Free & Accepted Masons


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A Biography of Saint John the Evangelist

from The Southern California Research Lodge F&AM

by RW Sydney Grunberg PDDGM

Saint John the Evangelist and apostle of Jesus, whose gospel is so important to all Freemasons, was born in Bethaida, in Galilee, AD99. A son of Zebedee, a Galilean fisherman, and to Salome, throughout the New Testament, he is referred to as being a disciple of Jesus, who loved him because he distinguished himself by his gentleness and humility.

He was a much different type than John the Baptist. He was more calm and thoughtful, only arriving at a decision after careful study, and never threatened, but tried to win by persuasion.

After the ascension of Jesus, he returned to Patmos. After the Crucifixion, he returned from exile to Asia Minor and settled at Ephesus, where it is probable that he died at a very old age. He was a man of great energy and poetic fire and life; in his early years somewhat haughty and intolerant, but afterwards an example of love. However, there was one incident told in the Gospel where his good judgment was overcome by his hasty action. He, with other disciples, had accompanied Jesus to a village whose residents were mostly Samaritans, between whom and the people there was little feeling. So when the Samaritans refused to receive or listen to Jesus and his disciples, James and John asked permission to pray for fire to come down and destroy them. Jesus not only refused their request, but rebuked them for such thought, saying "Ye know knot what manner of spirit ye are of. For the Son of Man is not come to destroy men's lives but to save them."

In the 2nd century, John the apostle was identified by Justin with the prophet John who suffered on the island of Patmos, wrote the Book of Revelation. Yet, in Revelation 21:14, that writer implicitly differentiates himself from the group of twelve apostles. An even stronger tradition was reported by Irenaeus in which John is identified as the unnamed Beloved Disciple of Jesus, who was the source of the Fourth Gospel and, hence, an evangelist. The title "John the Divine" designates him a theologian because of the quality of the Gospel.

The Beloved Disciple seemingly lived a long life and did not die a martyr, hence the tradition that john lived at Ephesus in Asia Minor until early in the reign of Trajan (98 -117 AC). Irenaeus has him confronting the heretic Cerinthus in the public baths there, perhaps a legendary recollection of the type of doctrinal conflict found in the Epistles of John. Tertullian says that John was taken from Ephesus to Rome and cast into a cauldron of boiling oil before the Latin Gate. Other ancient legends have him raising a dead man to life, reclaiming a robber for Christ, and constantly repeating in his old age, "Little children, love one another."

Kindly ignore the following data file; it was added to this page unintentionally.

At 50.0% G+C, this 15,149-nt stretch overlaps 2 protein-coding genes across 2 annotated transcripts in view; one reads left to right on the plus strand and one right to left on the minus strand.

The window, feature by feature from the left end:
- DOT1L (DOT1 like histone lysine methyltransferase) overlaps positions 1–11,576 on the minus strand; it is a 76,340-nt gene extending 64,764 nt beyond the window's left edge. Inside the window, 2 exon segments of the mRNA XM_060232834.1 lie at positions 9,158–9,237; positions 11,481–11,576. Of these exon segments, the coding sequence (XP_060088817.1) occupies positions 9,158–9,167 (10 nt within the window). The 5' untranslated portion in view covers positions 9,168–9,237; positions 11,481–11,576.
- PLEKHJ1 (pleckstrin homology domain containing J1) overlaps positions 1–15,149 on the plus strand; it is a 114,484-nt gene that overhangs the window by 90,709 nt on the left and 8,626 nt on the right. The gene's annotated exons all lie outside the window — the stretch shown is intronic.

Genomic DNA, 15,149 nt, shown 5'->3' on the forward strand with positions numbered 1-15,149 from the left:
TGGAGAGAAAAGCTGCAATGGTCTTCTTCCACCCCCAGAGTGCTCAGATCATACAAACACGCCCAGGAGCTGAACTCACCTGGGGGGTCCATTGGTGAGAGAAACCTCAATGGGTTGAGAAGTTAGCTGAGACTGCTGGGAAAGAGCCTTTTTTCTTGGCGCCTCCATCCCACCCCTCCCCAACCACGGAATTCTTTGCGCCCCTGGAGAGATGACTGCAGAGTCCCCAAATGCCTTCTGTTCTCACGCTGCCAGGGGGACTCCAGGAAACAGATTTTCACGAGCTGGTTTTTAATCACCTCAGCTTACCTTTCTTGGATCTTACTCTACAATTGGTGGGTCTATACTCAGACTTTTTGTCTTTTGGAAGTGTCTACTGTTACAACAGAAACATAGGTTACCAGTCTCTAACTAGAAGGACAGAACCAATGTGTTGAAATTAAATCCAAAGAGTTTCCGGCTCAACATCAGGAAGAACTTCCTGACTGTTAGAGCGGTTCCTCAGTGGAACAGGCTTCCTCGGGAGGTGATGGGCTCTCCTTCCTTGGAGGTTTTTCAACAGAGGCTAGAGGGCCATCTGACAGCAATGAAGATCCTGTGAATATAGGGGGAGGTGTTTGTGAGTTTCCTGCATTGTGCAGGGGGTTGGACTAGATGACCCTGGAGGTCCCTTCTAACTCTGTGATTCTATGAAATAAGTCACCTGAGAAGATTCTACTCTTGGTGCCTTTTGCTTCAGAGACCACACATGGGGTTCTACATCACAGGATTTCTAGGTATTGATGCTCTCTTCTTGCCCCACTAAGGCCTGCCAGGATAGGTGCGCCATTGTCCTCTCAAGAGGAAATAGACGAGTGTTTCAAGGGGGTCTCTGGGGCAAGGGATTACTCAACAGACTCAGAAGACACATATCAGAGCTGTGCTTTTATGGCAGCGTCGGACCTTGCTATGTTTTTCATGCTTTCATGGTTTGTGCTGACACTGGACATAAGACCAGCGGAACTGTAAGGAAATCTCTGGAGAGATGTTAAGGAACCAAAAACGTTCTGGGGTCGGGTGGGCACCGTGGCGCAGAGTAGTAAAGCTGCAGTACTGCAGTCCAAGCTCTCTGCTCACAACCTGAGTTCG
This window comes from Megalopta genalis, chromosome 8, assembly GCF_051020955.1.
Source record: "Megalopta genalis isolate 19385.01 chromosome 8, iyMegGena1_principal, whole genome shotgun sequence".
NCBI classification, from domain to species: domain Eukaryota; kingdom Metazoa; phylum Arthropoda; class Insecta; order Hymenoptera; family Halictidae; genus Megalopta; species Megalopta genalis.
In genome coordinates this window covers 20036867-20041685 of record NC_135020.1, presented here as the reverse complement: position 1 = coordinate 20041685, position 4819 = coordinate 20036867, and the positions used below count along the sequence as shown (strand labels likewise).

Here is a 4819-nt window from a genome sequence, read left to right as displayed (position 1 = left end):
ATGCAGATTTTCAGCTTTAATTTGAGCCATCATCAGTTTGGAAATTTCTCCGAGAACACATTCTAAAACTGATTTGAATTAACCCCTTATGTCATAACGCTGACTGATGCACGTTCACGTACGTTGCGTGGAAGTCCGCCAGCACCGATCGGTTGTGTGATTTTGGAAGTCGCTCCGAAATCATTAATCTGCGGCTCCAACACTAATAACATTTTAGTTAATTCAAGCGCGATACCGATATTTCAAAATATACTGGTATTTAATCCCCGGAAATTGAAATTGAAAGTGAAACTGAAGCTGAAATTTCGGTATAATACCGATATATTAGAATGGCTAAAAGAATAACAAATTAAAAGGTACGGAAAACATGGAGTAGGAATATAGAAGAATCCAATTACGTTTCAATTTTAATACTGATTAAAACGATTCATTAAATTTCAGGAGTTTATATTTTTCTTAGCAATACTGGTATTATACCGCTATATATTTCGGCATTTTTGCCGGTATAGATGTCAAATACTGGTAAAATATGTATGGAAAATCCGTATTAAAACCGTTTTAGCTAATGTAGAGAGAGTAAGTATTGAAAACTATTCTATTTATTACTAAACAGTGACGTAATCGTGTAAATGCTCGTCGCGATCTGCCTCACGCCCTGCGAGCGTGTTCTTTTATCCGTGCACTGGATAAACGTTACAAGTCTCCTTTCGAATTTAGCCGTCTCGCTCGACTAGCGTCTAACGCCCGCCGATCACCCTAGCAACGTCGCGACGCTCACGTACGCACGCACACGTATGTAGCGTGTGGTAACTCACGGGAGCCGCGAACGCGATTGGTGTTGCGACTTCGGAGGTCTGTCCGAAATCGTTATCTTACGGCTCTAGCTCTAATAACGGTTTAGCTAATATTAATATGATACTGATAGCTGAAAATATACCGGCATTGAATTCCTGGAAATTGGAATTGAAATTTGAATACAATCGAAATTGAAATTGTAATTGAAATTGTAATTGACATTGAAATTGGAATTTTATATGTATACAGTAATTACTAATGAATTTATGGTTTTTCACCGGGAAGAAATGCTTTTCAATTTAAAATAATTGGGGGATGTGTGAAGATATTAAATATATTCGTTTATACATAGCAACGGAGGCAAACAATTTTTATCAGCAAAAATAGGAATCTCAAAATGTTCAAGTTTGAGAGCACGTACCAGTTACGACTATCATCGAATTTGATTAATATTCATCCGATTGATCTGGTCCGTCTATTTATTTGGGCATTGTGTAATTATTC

Of the four figurative representations of the evangelists based on Ezekiel 1:10 and Revelation 4:7, John was depicted as an eagle because of the soaring theology of the Gospel prologue.

The Gospel of Saint John the Evangelist is especially important to the Freemasons, for he preached love, and his book contains all the fundamental doctrines of Freemasonry. As a Freemason ought never to forget that he has laid his hand upon the Gospel of Saint John, so should he never cease to love his Brethren according to the doctrine of love contained in that sacred book. Many Lodges celebrate his anniversary, the 27th of December.

The primary purpose of commemorating these patrons is to remind Masons of their obligations, to weed evil out of their lives and to nurture and cultivate their finest strains. It also reminds them that his can best be done through friendship, understanding, and mutual aid.

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